The latest travel warnings and alerts from the government

Reconsider travel to Colombia due to COVID-19. Exercise increased caution in Colombia due to civil unrest, crime, terrorism and kidnapping. Some areas have increased risk. Read the entire Travel Advisory.

Read the Department of State’s COVID-19 page before you plan any international travel.  

The Centers for Disease Control and Prevention (CDC) has issued a Level 2 Travel Health Notice for Colombia due to COVID-19, indicating a moderate level of COVID-19 in the country. Your risk of contracting COVID-19 and developing severe symptoms may be lower if you are fully vaccinated with an FDA authorized vaccine. Before planning any international travel, please review the CDC’s specific recommendations for fully vaccinated and unvaccinated travelers. Visit the Embassy’s COVID-19 page for more information on COVID-19 in Colombia.

Do Not Travel to:

  • Arauca, Cauca (except Popayán), Chocó (except Nuquí), Nariño, and Norte de Santander (except Cúcuta) departments due to crime and terrorism.

Reconsider Travel to:

  • Several departments throughout the country due to crime and terrorism.

Country Summary: Colombia is experiencing continuing demonstrations, unrest, and disruptions throughout the country. The nationwide events can cause the shutdown of local roads and major highways, often without prior notice or estimated reopening timelines. Road closures may significantly reduce access to public transportation and airports and may disrupt travel both within and between cities. Several cities have seen vandalism, looting, and destruction. Demonstrations have resulted in fatalities and injuries across the country.  

Violent crime, such as homicide, assault, and armed robbery, is common. Organized criminal activities, such as extortion, robbery, and kidnapping for ransom, are widespread.

While the Colombian government signed a peace agreement with the Revolutionary Armed Forces of Colombia (FARC) terrorist group, some dissident groups refuse to demobilize.

The National Liberation Army (ELN) terrorist organization continues plotting possible attacks in Colombia. They may attack with little or no warning, targeting tourist locations, transportation hubs, markets/shopping malls, local government facilities, hotels, clubs, restaurants, places of worship, parks, major sporting and cultural events, educational institutions, airports, and other public areas.

U.S. government personnel cannot travel freely throughout Colombia for security reasons.

Read the country information page.

If you decide to travel to Colombia:

Arauca, Cauca, Chocó, Nariño and Norte de Santander Departments – Do Not Travel

Violent crime, including armed robbery and homicide is widespread.

Terrorist groups are active in some parts.

The U.S. government has limited ability to provide emergency services to U.S. citizens as U.S. government personnel cannot travel to these areas due to security concerns.

Visit our website for Travel to High-Risk Areas.

Several Departments throughout the Country – Reconsider Travel

Reconsider Travel to:

  • Antioquia department north of Medellin
  • Caquetá department
  • Casanare department
  • Cesar department outside of Valledupar
  • Cordoba department outside of Montería
  • Guainía department
  • Guaviare department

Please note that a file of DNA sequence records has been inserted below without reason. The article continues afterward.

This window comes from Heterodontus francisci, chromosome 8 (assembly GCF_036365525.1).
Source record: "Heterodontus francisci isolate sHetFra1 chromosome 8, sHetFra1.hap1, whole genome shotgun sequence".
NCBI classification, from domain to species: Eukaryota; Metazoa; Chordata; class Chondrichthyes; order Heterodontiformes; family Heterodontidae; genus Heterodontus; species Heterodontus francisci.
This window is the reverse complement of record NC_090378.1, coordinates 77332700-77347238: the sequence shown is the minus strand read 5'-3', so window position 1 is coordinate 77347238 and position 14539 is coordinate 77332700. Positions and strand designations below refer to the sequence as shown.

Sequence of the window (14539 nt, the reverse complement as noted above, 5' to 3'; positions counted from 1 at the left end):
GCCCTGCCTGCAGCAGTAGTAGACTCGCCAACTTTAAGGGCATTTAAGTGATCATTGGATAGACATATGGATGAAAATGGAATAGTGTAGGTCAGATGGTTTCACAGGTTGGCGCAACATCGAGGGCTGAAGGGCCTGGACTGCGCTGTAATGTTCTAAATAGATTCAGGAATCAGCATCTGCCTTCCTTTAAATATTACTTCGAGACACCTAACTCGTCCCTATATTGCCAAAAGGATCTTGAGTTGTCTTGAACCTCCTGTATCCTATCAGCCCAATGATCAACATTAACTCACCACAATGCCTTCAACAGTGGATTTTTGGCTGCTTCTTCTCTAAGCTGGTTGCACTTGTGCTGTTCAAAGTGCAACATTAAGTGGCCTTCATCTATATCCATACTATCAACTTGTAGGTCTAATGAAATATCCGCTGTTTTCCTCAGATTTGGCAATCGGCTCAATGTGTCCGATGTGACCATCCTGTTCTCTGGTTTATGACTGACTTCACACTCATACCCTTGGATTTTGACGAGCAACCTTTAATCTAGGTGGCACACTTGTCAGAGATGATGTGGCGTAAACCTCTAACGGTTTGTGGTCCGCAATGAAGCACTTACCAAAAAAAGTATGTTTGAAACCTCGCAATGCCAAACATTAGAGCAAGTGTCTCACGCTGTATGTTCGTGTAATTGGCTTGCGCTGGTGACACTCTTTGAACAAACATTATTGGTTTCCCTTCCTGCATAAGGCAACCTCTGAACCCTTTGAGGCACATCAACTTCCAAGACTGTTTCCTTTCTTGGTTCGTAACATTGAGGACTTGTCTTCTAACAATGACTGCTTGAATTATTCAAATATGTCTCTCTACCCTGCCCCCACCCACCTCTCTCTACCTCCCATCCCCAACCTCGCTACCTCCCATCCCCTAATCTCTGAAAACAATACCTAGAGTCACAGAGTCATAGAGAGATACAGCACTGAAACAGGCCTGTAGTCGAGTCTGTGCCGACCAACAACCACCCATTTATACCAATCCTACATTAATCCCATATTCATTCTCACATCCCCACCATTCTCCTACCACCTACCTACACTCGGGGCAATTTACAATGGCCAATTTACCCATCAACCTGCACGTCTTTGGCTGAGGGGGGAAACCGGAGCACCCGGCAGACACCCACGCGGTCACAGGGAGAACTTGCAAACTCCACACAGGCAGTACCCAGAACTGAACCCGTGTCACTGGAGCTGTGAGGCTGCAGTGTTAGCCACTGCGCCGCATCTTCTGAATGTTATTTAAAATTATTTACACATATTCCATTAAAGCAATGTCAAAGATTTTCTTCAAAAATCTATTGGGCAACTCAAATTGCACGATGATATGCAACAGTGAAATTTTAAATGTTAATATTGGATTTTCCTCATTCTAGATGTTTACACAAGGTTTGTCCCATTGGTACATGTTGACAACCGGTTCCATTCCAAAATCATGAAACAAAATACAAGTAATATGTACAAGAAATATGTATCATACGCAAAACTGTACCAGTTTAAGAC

• Meta department
  • Putumayo department
  • Valle del Cauca department outside of Cali and Palmira area
  • Vaupes department
  • Vichada department

Violent crime, including armed robbery and homicide, is widespread.

The U.S. government has limited ability to provide emergency services to U.S. citizens as U.S. government personnel cannot travel to these areas because of security restrictions and limited domestic travel options.

Visit our website for Travel to High-Risk Areas.

Last Update: Reissued with updates to COVID-19 information.

Posted: October 26, 2021, 12:00 am

Do not travel to Ukraine due to COVID-19. Exercise increased caution due to crime and civil unrest. Some areas have increased risk. Read the entire Travel Advisory.

Read the Department of State’s COVID-19 page before you plan any international travel.    

The Centers for Disease Control and Prevention (CDC) has issued a Level 4 Travel Health Notice for Ukraine due to COVID-19, indicating a very high level of COVID-19 in the country. Your risk of contracting COVID-19 and developing severe symptoms may be lower if you are fully vaccinated with an FDA authorized vaccine.  Before planning any international travel, please review the CDC’s specific recommendations for fully vaccinated and unvaccinated travelers.

Visit the Embassy's COVID-19 page for more information on COVID-19 and related restrictions and conditions in Ukraine.

Do not travel to:

  • Crimea due to arbitrary detentions and other abuses by Russian occupation authorities.
  • The eastern parts of the Donetsk and Luhansk oblasts, especially the non-government-controlled areas, due to armed conflict.

Crime targeting foreigners and property is common. Demonstrations, which have turned violent at times, regularly occur throughout Ukraine, including in Kyiv. Politically targeted assassinations and bombings have also occurred. There are reports of violent attacks on minority groups and police by radical groups.

The Federal Aviation Administration (FAA) prohibits U.S. civil aviation from flying in the Ukrainian Simferopol (UKFV) and Dnipropetrovsk (UKDV) Flight Information Regions. For more information, U.S. citizens should consult the Federal Aviation Administration’s Prohibitions, Restrictions and Notices.